HOME Making Pictures Charts Stationery Family Garden Stories Computer Games All
Here’s part of a letter from someone who’s been using the Internet for a couple of years.
Re-spam, I really think I shall have to change my email address.
I was out yesterday and didn’t access my email all day.
Today there were 45 emails and 44 were junk!
Before deciding to give up on your email address there are a couple of things you can do to minimise existing spam problems.
Most ISPs have a spam filtering service which you can ask them to attach to your account. Some ISPs charge a small fee, others charge nothing. The spam is usually put aside where you can check through it for items marked in error. Some ISPs require you to empty the spam box regularly. Some delete it after a certain period. The web site of your own ISP will explain what you should do.
Programs like MailWasher and PopPeeper have a "White List" or "Friends List". This, rather than obliging you to name all the addresses from which you don't want email, allows you to say from which addresses you do want to receive email.
You'll still be able, if you wish, to check through the spam to make certain there isn't an email from a friend. Then you hit the button that downloads the mail you want and deletes the rubbish.
This is specific to a particular Internet Service Provider—Telstra Big Pond. It will serve as an outline, but modify the suggestions to reflect your own ISP.
There is a form at bigpond which
you should fill out if you get spam at your bigpond address.
For other Internet Service Providers, search their site for instructions, or type their name into Google and add “abuse” or “spam” before clicking the search button. Some ISPs will require that you fill out a form, others will ask that you paste the spam (as explained below) into an email.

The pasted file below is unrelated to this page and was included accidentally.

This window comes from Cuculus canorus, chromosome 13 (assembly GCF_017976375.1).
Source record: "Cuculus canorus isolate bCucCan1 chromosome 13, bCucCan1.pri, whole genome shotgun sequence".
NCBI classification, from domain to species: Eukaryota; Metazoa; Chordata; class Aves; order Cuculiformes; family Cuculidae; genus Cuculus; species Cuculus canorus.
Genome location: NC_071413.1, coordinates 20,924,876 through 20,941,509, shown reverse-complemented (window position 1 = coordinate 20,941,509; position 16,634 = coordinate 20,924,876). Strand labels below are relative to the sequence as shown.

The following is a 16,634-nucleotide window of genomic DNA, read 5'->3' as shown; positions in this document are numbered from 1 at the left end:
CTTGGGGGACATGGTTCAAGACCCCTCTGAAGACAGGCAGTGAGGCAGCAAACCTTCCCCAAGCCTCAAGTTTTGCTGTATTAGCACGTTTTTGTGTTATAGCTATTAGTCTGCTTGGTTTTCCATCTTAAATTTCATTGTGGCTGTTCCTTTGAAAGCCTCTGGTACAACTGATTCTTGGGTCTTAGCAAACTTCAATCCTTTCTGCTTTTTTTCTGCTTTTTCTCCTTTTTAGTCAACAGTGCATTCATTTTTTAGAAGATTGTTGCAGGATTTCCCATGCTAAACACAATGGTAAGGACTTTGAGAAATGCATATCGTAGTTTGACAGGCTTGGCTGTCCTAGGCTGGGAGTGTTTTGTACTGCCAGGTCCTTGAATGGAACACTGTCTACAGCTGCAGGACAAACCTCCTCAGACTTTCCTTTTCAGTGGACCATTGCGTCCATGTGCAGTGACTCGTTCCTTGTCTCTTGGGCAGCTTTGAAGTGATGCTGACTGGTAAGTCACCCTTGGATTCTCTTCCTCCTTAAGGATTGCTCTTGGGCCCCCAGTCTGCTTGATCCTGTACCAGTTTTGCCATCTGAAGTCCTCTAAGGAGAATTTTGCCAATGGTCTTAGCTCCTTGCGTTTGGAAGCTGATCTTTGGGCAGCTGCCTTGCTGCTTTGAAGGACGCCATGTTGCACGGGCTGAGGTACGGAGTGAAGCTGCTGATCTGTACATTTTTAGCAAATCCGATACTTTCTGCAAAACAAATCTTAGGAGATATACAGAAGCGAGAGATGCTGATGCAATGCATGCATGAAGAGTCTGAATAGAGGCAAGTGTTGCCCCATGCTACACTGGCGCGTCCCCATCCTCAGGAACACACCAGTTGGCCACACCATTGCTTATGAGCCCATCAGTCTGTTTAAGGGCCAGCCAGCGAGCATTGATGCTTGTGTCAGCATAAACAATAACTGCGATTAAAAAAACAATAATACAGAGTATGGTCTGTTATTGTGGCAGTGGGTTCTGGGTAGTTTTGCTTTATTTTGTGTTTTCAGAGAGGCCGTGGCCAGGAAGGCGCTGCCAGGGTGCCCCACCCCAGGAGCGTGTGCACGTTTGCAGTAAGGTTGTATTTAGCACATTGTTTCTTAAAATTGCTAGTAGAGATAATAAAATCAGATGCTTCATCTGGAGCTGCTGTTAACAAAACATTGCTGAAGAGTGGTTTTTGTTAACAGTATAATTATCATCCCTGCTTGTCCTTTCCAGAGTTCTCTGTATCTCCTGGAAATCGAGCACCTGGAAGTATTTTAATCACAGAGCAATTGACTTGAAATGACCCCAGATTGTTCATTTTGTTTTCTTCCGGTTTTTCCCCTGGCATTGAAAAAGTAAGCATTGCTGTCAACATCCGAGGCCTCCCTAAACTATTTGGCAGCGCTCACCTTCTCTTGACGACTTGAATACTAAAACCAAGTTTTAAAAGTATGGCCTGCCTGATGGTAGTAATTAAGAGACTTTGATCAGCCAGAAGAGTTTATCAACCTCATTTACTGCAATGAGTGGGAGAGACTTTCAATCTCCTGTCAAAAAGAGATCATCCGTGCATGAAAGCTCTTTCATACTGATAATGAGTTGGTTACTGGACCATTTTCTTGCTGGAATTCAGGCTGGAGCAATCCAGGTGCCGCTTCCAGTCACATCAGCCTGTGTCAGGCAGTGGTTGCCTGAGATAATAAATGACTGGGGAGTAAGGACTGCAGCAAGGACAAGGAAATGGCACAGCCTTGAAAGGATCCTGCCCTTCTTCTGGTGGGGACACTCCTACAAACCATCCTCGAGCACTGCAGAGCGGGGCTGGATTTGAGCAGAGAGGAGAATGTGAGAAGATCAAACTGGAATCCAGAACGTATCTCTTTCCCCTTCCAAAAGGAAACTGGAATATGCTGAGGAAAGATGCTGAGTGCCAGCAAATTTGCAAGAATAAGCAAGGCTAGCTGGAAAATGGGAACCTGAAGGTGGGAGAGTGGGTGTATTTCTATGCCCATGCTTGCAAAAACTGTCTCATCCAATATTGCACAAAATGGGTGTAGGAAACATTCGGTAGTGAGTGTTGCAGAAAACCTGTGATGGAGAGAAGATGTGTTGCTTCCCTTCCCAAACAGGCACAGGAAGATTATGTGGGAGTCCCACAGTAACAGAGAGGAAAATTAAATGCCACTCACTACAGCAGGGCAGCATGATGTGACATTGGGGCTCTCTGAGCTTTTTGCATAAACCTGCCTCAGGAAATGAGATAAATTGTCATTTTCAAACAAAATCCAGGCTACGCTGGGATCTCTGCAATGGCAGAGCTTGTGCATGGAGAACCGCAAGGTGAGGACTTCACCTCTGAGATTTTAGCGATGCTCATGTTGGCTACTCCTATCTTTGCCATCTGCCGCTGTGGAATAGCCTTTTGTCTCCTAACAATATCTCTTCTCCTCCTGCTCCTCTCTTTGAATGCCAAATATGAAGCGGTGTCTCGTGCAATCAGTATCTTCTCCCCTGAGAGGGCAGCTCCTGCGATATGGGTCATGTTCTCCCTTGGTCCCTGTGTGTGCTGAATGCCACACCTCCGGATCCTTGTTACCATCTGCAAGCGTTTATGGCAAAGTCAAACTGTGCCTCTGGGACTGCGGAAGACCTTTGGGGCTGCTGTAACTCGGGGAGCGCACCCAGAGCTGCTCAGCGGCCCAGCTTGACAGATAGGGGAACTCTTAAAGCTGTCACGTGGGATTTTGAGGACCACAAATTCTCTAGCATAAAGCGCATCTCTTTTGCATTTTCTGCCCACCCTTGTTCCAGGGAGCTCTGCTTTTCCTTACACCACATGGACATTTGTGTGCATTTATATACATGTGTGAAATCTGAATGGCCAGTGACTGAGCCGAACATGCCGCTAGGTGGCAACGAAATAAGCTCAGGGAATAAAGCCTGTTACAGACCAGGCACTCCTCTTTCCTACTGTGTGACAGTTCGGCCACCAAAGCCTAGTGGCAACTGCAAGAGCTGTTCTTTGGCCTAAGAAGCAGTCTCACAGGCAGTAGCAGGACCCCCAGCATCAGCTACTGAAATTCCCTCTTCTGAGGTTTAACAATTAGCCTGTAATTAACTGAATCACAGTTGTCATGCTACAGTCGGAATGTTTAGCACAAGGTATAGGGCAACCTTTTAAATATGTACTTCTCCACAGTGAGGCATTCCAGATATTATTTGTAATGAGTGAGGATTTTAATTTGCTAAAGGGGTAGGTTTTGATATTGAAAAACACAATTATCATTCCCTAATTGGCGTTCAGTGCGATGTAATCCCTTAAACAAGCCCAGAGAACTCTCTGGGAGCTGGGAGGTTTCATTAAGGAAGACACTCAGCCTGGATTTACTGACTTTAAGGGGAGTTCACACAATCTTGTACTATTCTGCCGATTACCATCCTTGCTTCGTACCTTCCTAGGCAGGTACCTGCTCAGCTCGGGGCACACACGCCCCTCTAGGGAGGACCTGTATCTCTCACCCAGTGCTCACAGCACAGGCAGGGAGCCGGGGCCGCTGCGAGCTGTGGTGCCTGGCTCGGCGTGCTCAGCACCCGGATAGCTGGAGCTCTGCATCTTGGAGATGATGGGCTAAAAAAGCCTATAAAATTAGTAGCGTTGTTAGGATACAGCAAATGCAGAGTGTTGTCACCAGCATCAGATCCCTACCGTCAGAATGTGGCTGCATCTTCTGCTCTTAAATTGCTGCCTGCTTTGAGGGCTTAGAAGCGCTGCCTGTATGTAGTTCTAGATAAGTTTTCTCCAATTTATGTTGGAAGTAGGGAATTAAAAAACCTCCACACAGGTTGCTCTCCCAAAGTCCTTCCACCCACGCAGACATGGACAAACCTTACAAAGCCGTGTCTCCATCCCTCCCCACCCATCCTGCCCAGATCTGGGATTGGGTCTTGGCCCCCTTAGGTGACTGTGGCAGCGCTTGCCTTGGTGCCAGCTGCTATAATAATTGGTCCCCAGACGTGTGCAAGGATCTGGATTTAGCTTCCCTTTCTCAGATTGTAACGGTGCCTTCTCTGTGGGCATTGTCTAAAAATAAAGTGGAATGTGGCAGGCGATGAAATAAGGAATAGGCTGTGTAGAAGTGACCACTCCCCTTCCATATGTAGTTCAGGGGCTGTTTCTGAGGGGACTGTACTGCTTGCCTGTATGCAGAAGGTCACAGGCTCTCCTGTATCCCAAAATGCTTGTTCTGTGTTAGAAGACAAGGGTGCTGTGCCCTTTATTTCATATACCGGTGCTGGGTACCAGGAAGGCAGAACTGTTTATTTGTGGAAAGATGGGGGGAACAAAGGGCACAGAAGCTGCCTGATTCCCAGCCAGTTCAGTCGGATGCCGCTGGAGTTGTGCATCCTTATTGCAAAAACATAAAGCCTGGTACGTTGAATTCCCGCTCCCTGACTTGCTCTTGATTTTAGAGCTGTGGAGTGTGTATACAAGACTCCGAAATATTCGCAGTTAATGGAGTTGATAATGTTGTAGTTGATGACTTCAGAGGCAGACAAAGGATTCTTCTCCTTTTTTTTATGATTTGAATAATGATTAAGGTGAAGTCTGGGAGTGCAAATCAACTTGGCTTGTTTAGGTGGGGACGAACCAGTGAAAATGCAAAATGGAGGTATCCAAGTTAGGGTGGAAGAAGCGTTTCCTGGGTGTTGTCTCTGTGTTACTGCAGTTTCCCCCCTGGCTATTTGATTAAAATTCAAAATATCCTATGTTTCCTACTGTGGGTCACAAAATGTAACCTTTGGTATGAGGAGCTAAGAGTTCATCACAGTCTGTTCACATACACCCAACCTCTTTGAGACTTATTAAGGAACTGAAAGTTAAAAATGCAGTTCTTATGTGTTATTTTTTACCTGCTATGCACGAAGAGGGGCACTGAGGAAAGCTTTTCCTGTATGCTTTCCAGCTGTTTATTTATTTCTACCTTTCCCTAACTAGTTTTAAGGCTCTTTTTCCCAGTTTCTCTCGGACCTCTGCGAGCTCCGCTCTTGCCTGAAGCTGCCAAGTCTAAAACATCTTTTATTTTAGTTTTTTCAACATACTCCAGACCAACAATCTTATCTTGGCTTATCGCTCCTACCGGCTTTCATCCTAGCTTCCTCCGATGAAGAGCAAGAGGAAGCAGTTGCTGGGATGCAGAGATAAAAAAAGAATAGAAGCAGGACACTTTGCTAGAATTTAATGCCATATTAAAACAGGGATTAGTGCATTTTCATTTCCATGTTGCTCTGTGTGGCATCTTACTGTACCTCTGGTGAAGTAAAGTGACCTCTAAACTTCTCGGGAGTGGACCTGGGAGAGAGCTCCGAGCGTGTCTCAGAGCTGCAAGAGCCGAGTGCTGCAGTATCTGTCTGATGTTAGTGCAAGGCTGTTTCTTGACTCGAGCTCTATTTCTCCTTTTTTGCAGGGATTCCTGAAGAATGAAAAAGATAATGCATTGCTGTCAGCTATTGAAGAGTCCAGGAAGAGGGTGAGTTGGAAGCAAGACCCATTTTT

To use the bigpond form you need to input your name, email address and
daytime phone number.
You then need to select “view full headers” on the spam email, copy the entire email with the full headers included, and paste it into the box on the form.
Make sure “Unsolicited Bulk Email (UBE) or Spam” is selected on the form, decide whether or not you want bigpond to contact you about your report, and click “submit”.
Using this form makes it likely that bigpond will find the spammer who is bothering you and close their account.
There are also several Spam Reporting services online. If you want to find out more about them, type “spam reporting” into Google. Visit some of the sites listed and read as much as you can take in. Don’t jump at the first thing you find. Services vary, and some are bound to suit you better than others. There’s always the possibility, too, that one of the sites you find may be a problem in itself. Consider carefully.
You can try to configure Outlook Express to delete unwanted email. Spammers make slight changes in their addresses every day, though. If they change one letter in the address their email will bypass the block you set up. Filters in email clients aren't a lot of help with spam.
It isn’t usually possible to change your primary email address without closing your account and opening a new one. If you do that you'll still have to pay for the time remaining on the old account. This applies whether you change accounts with the same ISP or get a new ISP.
Ring your ISP’s help desk and ask about this. You may find that that your user name can be changed for a fee.
On the other hand, your account may allow you to have several addresses. In that case, you could change to a new address, but be aware that the old one, the one attached to your user name will still be active. You must go regularly to your ISP's website and empty that mailbox.
If you believe that you've completely changed your email address, make absolutely sure that the old one is no longer operative. A friend thought that her old address had gone, but a year later her ISP complained that her mailbox was full. It contained 3,000 spam, which she was then obliged to delete—and it took some time!